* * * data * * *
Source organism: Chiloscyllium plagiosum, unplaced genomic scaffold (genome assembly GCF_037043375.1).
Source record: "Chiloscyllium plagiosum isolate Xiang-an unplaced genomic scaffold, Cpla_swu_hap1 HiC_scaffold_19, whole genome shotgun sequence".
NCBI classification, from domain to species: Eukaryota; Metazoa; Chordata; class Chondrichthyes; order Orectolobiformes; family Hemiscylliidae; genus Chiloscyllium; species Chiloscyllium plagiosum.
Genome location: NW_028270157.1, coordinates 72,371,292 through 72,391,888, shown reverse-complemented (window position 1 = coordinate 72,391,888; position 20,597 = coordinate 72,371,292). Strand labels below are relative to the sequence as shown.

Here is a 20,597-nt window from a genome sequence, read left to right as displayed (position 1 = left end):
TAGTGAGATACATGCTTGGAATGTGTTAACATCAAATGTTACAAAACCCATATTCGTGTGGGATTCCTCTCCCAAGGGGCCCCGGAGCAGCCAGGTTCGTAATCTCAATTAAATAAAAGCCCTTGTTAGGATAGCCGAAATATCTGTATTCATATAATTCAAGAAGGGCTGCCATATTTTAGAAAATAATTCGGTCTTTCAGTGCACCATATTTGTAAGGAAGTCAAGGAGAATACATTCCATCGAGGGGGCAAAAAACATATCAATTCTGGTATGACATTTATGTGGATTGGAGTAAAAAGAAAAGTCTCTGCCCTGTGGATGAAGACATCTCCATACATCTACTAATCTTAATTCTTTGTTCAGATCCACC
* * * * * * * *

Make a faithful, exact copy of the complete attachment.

Source organism: Chiloscyllium plagiosum, unplaced genomic scaffold (genome assembly GCF_037043375.1).
Source record: "Chiloscyllium plagiosum isolate Xiang-an unplaced genomic scaffold, Cpla_swu_hap1 HiC_scaffold_19, whole genome shotgun sequence".
NCBI classification, from domain to species: Eukaryota; Metazoa; Chordata; class Chondrichthyes; order Orectolobiformes; family Hemiscylliidae; genus Chiloscyllium; species Chiloscyllium plagiosum.
Genome location: NW_028270157.1, coordinates 72,371,292 through 72,391,888, shown reverse-complemented (window position 1 = coordinate 72,391,888; position 20,597 = coordinate 72,371,292). Strand labels below are relative to the sequence as shown.

Here is a 20,597-nt window from a genome sequence, read left to right as displayed (position 1 = left end):
TAGTGAGATACATGCTTGGAATGTGTTAACATCAAATGTTACAAAACCCATATTCGTGTGGGATTCCTCTCCCAAGGGGCCCCGGAGCAGCCAGGTTCGTAATCTCAATTAAATAAAAGCCCTTGTTAGGATAGCCGAAATATCTGTATTCATATAATTCAAGAAGGGCTGCCATATTTTAGAAAATAATTCGGTCTTTCAGTGCACCATATTTGTAAGGAAGTCAAGGAGAATACATTCCATCGAGGGGGCAAAAAACATATCAATTCTGGTATGACATTTATGTGGATTGGAGTAAAAAGAAAAGTCTCTGCCCTGTGGATGAAGACATCTCCATACATCTACTAATCTTAATTCTTTGTTCAGATCCACC